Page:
German New Economic Sociology and the Max Planck Institute for the Study of Societies

The new much-anticipated discussion paper by John Wilkinson (Federal Rural University of Rio de Janeiro) provides a thoughtful and comprehensive survey of German new German New Economic Sociology and the Max Planck Institute for the Study of Societieseconomic sociology with a special focus on the contributions of the Max Planck Institute for the Study of Societies in Cologne (MPIfG). This Institute undoubtedly fulfills a leading scholarly role in the field of economic sociology and political economy, impacting researchers (including me) throughout the world. Therefore its institutional history, embedded in the broad context of intellectual developments in German new economic sociology, is a very informative and interesting read. Here is the paper’s abstract and its full (open-access) text is below:

“New economic sociology (NES) in Germany has many similarities with economic sociology in the United States in its conscious efforts to institutionalize its presence within the broader sociology community, its promotion of a canon via handbooks, and its focus on the sociology of markets. At the same time, it differs in its stronger connections to the German classics, the greater vitality of a macrosociological tradition in Germany, the prior existence of a “bridging” generation of economic sociologists, and its later consolidation in a period of neo-liberal globalization, all of which have given NES in the German-speaking world a distinctive character. In addition, it has been influenced by successive waves of French economic sociology – Bourdieu, convention, and actor-network theory – and its bilingual academic tradition has ensured its integration into English-speaking NES. In its contribution to the sociology of markets, the fact that NES emerged later in Germany than in the US led to a greater concern with quality markets rather than commodity markets, and a concomitantly greater attention to issues of value and price. These latter themes, in their turn, establish a continuity with German economic sociology’s enduring concern with understanding the role of money. Not surprisingly, therefore, German NES is now making key contributions to discussions on the sociology of money and is increasingly situating its analysis within the broader dynamic of capitalism and current processes of financialization.”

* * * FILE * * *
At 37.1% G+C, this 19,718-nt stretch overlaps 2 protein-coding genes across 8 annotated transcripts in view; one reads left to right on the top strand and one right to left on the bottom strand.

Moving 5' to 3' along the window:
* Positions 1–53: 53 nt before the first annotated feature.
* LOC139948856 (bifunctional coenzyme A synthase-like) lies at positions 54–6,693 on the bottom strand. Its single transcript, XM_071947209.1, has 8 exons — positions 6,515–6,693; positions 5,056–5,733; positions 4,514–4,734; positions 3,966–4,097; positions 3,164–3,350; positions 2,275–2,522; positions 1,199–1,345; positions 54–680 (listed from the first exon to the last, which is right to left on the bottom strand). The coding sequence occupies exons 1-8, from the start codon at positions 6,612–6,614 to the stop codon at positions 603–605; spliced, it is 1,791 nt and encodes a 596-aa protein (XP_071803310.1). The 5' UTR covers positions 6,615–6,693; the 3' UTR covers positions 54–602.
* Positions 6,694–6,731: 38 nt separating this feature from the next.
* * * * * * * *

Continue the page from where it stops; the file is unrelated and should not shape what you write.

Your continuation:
Wilkinson, John. 2019. “An Overview of German New Economic Sociology and the Contribution of the Max Planck Institute for the Study of Societies.” MPIfG Discussion Paper 19/3.

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